Is setting or place important in a novel? Do you choose books to read only for the entertainment they provide, or do you seek out books with a particular setting? Are there any novels with settings that you would not read? I usually enjoy most books I choose. Part of the reason is that I know what I don’t like; I am not fond of fantasy and science fiction books. I know my reading styles. Place in a book could be a foreign country or the United States. I’ve read novels that took place in locations such as within a house, a hospital, a prison and a story that took place in a small Polish town during WWII. I once read a book that took place within a character’s mind. He told about his memories all the while speaking to no one except the reader. It was not confusing to me. Think of when you daydream or remember events; you don’t speak out loud unless you choose to talk to someone about what you’re remembering. Needless to say, it took me a few chapters to get comfortable with the way the book was organized, but after that, I was hooked. I didn’t want the story to end. But I forgot the name of the book! That’s a problem with being a bookworm as my Dad used to call me. I’m trying to locate that book, but it’s hard to find it when you only know that much. Someone told me that there is a website that will help you find a book just by typing in all you know such as “novel that takes place in Eastern Africa” or “book set in Alaska” or “novel that takes place in a hotel in Scotland.” If anyone knows what that website is, please let me know. I’m not a fan of sports, so I’m certain I wouldn’t read anything that takes place in a football training camp and the small town that adores the team. I understand that people have diverse reading tastes.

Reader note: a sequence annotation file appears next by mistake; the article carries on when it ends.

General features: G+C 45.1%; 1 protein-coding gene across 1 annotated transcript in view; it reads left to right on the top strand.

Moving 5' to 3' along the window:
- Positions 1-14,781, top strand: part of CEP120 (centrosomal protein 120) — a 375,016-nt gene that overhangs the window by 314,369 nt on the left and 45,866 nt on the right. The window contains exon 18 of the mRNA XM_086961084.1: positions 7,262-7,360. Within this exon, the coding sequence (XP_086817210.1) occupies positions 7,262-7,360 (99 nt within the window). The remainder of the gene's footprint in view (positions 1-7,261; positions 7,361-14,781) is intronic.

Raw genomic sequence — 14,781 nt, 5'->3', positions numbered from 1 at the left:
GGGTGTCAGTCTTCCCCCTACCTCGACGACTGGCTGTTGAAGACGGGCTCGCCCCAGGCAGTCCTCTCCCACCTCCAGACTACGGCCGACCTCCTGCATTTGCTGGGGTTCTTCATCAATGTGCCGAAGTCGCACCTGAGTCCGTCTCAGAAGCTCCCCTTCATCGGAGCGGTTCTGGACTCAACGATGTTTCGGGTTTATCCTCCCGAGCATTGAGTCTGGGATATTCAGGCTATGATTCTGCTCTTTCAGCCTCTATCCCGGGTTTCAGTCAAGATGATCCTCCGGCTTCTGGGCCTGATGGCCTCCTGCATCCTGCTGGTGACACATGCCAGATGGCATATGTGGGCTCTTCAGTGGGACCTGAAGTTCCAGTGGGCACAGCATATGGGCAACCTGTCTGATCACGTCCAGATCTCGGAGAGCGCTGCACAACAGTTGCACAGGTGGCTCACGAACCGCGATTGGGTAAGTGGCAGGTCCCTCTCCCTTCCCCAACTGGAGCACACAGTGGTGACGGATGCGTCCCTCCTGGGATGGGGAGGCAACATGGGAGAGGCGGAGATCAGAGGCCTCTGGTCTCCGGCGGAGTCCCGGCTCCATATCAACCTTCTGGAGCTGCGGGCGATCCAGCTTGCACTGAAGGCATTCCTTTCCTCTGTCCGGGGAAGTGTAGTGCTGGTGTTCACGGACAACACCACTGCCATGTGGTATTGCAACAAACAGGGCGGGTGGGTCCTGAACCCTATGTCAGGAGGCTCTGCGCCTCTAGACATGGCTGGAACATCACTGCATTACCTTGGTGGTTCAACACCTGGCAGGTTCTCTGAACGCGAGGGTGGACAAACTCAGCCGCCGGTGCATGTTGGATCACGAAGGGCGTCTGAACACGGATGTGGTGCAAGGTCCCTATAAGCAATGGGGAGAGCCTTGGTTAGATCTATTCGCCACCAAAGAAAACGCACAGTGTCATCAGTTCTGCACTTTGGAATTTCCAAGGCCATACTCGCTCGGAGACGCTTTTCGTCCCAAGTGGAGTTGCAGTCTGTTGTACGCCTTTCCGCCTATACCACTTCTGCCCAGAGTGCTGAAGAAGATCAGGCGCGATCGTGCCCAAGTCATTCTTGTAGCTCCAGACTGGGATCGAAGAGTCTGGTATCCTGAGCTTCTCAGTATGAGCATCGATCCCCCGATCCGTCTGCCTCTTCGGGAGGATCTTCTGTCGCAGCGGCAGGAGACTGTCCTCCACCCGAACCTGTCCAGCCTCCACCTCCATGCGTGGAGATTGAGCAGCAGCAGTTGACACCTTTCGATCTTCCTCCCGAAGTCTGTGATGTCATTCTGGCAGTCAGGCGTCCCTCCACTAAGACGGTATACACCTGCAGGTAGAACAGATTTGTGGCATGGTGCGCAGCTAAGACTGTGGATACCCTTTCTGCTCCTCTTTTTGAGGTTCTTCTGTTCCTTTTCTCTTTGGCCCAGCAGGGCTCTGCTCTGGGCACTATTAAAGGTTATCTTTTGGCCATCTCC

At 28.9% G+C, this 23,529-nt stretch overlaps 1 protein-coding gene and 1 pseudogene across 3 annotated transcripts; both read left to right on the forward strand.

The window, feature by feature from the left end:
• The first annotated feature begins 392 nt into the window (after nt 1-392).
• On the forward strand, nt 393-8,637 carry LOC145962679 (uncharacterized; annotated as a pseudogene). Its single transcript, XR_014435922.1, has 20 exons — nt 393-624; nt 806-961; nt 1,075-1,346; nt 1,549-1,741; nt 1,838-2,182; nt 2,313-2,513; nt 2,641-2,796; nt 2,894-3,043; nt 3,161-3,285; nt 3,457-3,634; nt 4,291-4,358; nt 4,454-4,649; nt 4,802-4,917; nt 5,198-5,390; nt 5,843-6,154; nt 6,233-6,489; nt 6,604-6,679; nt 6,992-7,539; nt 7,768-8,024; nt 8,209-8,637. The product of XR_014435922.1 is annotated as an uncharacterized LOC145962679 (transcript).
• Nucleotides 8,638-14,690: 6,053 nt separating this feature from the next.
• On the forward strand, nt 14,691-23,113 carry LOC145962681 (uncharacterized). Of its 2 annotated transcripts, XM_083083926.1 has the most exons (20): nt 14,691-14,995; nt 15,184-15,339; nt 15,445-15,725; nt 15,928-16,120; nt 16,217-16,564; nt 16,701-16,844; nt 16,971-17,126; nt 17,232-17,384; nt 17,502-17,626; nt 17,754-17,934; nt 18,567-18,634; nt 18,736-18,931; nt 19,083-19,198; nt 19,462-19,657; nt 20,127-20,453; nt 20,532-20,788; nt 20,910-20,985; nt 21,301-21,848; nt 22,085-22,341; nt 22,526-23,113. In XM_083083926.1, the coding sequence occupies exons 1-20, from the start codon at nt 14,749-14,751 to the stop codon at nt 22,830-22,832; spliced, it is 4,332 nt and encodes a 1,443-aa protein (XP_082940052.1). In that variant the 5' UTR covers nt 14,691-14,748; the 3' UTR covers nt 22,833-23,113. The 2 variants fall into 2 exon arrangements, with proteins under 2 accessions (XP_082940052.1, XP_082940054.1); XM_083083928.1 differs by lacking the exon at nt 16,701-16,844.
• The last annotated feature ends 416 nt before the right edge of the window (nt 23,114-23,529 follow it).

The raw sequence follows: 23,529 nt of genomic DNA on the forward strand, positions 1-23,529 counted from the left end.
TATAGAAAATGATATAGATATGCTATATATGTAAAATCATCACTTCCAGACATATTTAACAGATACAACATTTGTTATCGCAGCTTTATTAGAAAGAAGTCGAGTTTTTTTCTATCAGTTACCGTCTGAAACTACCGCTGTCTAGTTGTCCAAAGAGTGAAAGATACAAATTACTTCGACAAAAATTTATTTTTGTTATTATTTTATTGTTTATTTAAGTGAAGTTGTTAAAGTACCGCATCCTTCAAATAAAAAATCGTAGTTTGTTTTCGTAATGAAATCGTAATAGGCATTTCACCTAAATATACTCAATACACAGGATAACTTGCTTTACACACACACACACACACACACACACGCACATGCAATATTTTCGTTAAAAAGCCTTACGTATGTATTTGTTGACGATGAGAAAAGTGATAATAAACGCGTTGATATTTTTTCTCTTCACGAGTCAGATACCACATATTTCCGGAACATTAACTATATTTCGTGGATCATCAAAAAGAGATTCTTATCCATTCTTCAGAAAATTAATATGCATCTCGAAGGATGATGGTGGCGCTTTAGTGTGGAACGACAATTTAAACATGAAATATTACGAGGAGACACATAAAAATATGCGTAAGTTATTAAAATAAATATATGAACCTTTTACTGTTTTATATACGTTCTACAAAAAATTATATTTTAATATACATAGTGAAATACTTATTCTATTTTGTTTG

Social conditions, historical time, geographical locations, weather, immediate surroundings, and timing are all different aspects of setting. It has its three major components; social environment, place and time. Moreover, setting could be an actual region, or a city made larger than life, as James Joyce characterizes Dublin in Ulysses, or it could be a work of imagination of the author as Vladimir Nabokov creates imaginative place, space-time continuum in Ada. www.literarydevices.net
One of my favorite books is Kristin Lavrandsdatter, a family saga set in 12th century Norway. The author, Sigrid Undset, won the Nobel Prize in 1928 for the 1,300 page novel. She described the landscape with forests, fjords, mountains and farm lands. When Undset showed eight year old Kristin wandering in the forest and eventually getting lost, plus the description of the Water Fairy who taunted the girl to jump into a pond, it was so haunting and real. Her depictions of the homes, huts, and churches made me see them in my mind. I can still picture the Marriage Room where Kristin’s mother and sisters scrubbed and decorated with heirloom tapestries and a hand-knitted quilt for the bed. Her images of the lush fields of wildflowers and lakes, plus the snow and ice that trapped people inside for months in the winter remain with me. I can recall those images in my mind of the beauty and bleakness.
A reader must go places and work to find good books. Don’t just rely on what’s popular that month, or the first thing you see in a store or library shelf. I agree that some newer books are great. I don’t mean to disregard everything that is new in the reading world. I read All the Light We Cannot See by Anthony Doerr, who was awarded the Pulitzer Prize in 2015. The book takes place in WWII France. I won’t reveal anything else in case you haven’t read it. I highly recommend it! I had to get on a waitlist at the library when it was first released, and it took 5 weeks for my turn. Why not investigate novels with new places you’ve never read about? That’s what I mean by the title of this blog. The world has so many places to discover.